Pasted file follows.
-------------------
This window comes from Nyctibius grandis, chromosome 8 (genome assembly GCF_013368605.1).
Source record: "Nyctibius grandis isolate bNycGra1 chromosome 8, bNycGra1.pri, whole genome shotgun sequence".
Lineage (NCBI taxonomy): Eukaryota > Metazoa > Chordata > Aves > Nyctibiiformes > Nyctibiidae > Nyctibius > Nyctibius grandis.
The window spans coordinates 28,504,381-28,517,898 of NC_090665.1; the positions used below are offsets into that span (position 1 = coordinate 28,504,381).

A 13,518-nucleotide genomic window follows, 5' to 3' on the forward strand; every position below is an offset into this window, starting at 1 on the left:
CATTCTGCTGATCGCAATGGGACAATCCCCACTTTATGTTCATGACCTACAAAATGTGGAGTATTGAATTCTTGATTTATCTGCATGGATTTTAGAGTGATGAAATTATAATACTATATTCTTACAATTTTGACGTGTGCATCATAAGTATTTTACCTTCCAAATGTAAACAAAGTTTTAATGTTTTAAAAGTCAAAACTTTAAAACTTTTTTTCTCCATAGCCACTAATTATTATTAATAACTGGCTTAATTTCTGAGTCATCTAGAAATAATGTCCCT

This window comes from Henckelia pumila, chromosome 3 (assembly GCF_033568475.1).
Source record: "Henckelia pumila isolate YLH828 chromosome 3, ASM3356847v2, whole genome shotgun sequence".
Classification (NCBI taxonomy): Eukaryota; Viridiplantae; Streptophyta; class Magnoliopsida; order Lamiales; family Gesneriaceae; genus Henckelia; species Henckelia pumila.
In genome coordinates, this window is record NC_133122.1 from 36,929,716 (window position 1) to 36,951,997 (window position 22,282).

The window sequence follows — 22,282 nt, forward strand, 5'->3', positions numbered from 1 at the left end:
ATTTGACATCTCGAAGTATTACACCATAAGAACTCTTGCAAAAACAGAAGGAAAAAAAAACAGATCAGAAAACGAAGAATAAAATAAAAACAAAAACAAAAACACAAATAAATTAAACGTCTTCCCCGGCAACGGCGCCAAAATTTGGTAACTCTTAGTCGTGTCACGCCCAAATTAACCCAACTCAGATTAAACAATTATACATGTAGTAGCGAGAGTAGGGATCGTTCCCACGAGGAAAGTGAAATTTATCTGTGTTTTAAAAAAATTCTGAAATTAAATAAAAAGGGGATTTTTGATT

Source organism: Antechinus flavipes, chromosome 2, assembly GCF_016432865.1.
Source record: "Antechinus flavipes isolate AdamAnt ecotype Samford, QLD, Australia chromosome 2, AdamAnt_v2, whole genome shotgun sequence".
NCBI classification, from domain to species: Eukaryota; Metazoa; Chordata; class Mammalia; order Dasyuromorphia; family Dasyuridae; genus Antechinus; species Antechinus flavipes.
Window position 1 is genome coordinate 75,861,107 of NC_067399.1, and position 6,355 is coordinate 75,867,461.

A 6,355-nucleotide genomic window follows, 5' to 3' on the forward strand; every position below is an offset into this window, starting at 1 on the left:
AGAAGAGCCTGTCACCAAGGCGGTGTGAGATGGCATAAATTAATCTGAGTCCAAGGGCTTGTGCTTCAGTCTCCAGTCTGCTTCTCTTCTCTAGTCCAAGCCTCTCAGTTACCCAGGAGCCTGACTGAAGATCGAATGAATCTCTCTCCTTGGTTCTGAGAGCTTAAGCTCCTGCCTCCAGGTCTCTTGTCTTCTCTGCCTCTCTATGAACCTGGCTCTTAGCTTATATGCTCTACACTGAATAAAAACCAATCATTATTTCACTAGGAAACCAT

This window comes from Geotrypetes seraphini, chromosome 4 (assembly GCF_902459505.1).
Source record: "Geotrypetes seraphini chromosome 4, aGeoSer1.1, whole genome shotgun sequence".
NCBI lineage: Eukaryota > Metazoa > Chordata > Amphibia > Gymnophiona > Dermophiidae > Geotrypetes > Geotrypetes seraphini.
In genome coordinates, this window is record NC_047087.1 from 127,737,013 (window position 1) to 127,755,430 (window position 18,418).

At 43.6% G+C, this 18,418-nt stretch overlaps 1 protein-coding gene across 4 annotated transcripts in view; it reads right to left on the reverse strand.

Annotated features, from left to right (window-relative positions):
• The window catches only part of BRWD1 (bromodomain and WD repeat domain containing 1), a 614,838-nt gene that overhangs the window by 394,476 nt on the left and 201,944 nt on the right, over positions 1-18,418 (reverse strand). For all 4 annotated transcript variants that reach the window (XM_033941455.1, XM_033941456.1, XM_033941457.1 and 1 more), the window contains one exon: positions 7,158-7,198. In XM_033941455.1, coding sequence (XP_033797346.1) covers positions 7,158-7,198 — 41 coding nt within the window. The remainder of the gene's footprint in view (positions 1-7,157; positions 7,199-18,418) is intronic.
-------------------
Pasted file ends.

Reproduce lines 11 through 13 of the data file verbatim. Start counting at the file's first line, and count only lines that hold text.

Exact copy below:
The window sequence follows — 22,282 nt, forward strand, 5'->3', positions numbered from 1 at the left end:
ATTTGACATCTCGAAGTATTACACCATAAGAACTCTTGCAAAAACAGAAGGAAAAAAAAACAGATCAGAAAACGAAGAATAAAATAAAAACAAAAACAAAAACACAAATAAATTAAACGTCTTCCCCGGCAACGGCGCCAAAATTTGGTAACTCTTAGTCGTGTCACGCCCAAATTAACCCAACTCAGATTAAACAATTATACATGTAGTAGCGAGAGTAGGGATCGTTCCCACGAGGAAAGTGAAATTTATCTGTGTTTTAAAAAAATTCTGAAATTAAATAAAAAGGGGATTTTTGATT

Source organism: Antechinus flavipes, chromosome 2, assembly GCF_016432865.1.